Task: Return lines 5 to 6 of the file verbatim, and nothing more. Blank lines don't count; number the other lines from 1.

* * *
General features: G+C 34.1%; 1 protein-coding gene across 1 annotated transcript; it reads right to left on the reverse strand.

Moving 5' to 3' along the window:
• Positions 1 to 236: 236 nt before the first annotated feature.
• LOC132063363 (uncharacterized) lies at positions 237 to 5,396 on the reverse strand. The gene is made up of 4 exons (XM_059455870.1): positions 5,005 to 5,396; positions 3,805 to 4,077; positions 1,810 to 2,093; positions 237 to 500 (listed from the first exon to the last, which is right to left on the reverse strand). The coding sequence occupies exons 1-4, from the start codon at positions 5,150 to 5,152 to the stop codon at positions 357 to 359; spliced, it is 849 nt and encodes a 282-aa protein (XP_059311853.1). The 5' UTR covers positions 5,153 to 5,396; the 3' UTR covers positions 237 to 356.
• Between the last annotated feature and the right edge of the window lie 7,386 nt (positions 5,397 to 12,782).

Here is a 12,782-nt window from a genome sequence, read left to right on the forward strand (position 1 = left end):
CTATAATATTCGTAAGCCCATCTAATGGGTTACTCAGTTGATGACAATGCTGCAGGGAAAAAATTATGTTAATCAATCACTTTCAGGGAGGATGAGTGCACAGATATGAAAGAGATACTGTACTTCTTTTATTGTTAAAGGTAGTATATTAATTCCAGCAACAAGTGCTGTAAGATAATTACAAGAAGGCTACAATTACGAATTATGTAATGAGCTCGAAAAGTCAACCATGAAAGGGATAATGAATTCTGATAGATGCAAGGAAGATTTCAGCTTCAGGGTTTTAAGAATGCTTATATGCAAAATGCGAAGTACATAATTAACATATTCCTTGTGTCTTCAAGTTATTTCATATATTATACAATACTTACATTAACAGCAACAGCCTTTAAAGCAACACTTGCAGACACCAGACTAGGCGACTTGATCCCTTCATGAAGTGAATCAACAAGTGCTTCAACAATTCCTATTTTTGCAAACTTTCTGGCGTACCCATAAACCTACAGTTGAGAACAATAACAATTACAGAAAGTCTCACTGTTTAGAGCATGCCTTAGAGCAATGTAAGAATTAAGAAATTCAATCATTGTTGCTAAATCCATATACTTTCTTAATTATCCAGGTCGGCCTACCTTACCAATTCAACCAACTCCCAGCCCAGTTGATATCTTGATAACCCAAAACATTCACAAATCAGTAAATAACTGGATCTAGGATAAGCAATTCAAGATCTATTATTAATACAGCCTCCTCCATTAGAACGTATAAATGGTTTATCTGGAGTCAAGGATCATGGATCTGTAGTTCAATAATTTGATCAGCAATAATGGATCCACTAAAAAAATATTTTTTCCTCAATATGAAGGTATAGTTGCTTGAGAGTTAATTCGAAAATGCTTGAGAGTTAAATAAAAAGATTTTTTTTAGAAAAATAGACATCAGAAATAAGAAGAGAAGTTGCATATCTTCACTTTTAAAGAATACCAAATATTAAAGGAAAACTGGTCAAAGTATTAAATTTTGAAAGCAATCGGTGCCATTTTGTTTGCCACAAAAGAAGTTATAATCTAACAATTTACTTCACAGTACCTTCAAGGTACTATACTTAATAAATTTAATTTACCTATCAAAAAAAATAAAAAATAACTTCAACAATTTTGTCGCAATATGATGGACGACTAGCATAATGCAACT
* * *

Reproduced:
• Between the last annotated feature and the right edge of the window lie 7,386 nt (positions 5,397 to 12,782).

Here is a 12,782-nt window from a genome sequence, read left to right on the forward strand (position 1 = left end):